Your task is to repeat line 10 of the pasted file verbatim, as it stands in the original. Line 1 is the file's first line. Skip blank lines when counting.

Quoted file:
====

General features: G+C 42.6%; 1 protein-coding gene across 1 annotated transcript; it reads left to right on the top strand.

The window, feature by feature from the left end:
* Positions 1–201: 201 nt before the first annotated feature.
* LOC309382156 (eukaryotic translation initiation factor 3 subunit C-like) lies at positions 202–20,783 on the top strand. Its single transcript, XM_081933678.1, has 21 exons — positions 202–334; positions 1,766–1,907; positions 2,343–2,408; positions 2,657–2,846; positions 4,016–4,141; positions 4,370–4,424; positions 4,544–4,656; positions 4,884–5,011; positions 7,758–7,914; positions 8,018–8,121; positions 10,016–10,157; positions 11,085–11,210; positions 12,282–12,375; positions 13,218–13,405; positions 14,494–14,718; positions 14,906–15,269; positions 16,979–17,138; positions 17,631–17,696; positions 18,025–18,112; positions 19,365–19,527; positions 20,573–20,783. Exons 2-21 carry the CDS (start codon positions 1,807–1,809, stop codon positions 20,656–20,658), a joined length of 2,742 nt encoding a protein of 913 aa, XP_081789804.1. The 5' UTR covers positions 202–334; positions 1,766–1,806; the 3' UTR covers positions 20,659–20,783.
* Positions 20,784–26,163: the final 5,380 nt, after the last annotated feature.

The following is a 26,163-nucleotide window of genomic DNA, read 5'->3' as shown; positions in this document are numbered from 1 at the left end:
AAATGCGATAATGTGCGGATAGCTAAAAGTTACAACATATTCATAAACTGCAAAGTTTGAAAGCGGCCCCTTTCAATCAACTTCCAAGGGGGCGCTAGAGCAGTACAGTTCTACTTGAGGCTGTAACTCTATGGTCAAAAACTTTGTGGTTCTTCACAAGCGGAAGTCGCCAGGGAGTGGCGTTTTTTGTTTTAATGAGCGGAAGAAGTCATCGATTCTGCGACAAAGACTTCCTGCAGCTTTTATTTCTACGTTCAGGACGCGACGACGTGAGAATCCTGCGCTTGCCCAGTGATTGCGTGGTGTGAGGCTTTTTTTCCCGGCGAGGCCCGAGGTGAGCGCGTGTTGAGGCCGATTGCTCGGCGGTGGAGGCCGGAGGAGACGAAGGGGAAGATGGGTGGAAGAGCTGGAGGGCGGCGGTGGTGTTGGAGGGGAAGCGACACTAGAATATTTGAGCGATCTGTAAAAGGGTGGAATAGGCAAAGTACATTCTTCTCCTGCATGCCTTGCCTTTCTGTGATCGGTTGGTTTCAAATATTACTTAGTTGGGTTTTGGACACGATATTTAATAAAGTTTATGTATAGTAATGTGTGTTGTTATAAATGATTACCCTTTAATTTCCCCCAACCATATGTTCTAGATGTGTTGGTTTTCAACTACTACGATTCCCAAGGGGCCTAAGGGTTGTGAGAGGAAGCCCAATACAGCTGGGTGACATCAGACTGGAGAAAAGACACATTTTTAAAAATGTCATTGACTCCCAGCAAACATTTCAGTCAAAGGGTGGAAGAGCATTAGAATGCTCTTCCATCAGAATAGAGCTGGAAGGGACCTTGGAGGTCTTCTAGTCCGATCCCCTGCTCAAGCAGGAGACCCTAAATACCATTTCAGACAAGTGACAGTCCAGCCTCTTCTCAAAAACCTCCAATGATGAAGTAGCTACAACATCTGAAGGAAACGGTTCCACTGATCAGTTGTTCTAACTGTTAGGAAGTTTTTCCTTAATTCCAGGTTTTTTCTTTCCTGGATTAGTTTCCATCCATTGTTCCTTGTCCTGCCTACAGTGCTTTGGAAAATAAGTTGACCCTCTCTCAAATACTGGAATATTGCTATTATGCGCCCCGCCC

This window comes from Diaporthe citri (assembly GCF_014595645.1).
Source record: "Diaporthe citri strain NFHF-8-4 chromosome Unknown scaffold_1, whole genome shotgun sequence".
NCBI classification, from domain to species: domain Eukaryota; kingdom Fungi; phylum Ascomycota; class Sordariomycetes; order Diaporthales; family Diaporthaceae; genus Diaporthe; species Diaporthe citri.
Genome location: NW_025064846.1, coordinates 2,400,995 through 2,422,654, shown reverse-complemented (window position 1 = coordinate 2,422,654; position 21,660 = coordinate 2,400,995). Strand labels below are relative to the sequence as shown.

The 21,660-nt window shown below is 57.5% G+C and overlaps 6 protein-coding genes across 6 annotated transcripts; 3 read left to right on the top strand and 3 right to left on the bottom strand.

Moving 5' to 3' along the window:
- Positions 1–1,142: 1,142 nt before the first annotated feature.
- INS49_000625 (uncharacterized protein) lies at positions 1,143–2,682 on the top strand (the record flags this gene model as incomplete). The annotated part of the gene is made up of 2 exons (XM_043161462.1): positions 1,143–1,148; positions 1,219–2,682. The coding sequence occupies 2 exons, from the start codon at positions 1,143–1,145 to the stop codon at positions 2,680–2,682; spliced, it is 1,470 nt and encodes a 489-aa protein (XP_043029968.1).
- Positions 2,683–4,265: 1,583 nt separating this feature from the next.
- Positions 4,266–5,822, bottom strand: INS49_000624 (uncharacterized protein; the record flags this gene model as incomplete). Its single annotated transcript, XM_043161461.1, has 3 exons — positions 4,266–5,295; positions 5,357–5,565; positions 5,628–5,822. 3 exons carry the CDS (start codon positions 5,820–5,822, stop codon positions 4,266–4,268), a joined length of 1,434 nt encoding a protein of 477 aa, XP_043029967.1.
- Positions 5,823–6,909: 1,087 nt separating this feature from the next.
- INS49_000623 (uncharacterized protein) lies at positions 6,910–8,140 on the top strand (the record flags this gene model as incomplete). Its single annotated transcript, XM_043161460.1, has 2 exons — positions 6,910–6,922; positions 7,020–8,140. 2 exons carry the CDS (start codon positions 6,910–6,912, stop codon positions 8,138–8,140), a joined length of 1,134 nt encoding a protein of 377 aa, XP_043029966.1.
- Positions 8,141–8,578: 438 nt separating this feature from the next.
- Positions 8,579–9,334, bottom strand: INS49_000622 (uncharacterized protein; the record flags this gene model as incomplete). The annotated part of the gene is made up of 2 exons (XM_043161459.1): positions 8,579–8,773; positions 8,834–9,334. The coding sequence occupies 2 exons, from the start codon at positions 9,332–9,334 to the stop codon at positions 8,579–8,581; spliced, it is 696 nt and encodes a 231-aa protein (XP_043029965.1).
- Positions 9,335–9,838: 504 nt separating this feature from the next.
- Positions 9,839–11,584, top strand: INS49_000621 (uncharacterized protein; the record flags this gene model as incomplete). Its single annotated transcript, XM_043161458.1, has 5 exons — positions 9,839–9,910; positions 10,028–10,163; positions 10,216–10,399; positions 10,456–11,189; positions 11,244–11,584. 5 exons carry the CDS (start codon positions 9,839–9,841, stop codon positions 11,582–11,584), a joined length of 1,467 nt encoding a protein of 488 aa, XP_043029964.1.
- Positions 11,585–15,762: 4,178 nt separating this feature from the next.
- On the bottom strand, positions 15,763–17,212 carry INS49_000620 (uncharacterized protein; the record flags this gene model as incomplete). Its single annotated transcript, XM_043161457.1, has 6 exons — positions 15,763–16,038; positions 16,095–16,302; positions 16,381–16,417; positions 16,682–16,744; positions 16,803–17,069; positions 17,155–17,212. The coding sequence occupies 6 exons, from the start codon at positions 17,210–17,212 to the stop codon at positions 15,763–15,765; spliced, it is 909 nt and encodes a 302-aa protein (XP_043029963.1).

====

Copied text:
NCBI classification, from domain to species: domain Eukaryota; kingdom Fungi; phylum Ascomycota; class Sordariomycetes; order Diaporthales; family Diaporthaceae; genus Diaporthe; species Diaporthe citri.